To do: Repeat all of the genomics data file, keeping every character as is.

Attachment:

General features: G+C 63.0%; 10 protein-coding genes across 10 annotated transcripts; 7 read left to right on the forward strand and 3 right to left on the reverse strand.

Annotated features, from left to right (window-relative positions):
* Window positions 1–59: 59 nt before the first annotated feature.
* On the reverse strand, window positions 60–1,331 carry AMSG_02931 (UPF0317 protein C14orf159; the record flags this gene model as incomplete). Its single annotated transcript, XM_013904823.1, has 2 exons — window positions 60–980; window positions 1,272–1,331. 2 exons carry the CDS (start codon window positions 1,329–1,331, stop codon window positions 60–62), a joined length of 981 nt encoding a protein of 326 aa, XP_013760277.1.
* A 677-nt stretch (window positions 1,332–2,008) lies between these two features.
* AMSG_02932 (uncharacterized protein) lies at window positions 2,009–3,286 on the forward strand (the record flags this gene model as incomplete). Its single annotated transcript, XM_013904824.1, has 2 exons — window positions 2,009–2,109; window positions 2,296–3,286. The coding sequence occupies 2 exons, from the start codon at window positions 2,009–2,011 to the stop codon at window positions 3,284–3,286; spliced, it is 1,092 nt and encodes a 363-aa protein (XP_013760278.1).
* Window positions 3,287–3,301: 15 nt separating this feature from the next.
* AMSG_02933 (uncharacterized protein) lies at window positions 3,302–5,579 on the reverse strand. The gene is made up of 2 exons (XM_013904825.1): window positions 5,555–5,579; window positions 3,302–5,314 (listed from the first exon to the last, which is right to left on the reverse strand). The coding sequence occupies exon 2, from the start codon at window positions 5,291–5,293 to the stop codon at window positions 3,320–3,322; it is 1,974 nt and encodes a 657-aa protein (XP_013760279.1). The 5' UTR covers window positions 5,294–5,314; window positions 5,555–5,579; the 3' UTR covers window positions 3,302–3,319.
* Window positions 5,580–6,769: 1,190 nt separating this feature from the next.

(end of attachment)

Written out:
General features: G+C 63.0%; 10 protein-coding genes across 10 annotated transcripts; 7 read left to right on the forward strand and 3 right to left on the reverse strand.

Annotated features, from left to right (window-relative positions):
* Window positions 1–59: 59 nt before the first annotated feature.
* On the reverse strand, window positions 60–1,331 carry AMSG_02931 (UPF0317 protein C14orf159; the record flags this gene model as incomplete). Its single annotated transcript, XM_013904823.1, has 2 exons — window positions 60–980; window positions 1,272–1,331. 2 exons carry the CDS (start codon window positions 1,329–1,331, stop codon window positions 60–62), a joined length of 981 nt encoding a protein of 326 aa, XP_013760277.1.
* A 677-nt stretch (window positions 1,332–2,008) lies between these two features.
* AMSG_02932 (uncharacterized protein) lies at window positions 2,009–3,286 on the forward strand (the record flags this gene model as incomplete). Its single annotated transcript, XM_013904824.1, has 2 exons — window positions 2,009–2,109; window positions 2,296–3,286. The coding sequence occupies 2 exons, from the start codon at window positions 2,009–2,011 to the stop codon at window positions 3,284–3,286; spliced, it is 1,092 nt and encodes a 363-aa protein (XP_013760278.1).
* Window positions 3,287–3,301: 15 nt separating this feature from the next.
* AMSG_02933 (uncharacterized protein) lies at window positions 3,302–5,579 on the reverse strand. The gene is made up of 2 exons (XM_013904825.1): window positions 5,555–5,579; window positions 3,302–5,314 (listed from the first exon to the last, which is right to left on the reverse strand). The coding sequence occupies exon 2, from the start codon at window positions 5,291–5,293 to the stop codon at window positions 3,320–3,322; it is 1,974 nt and encodes a 657-aa protein (XP_013760279.1). The 5' UTR covers window positions 5,294–5,314; window positions 5,555–5,579; the 3' UTR covers window positions 3,302–3,319.
* Window positions 5,580–6,769: 1,190 nt separating this feature from the next.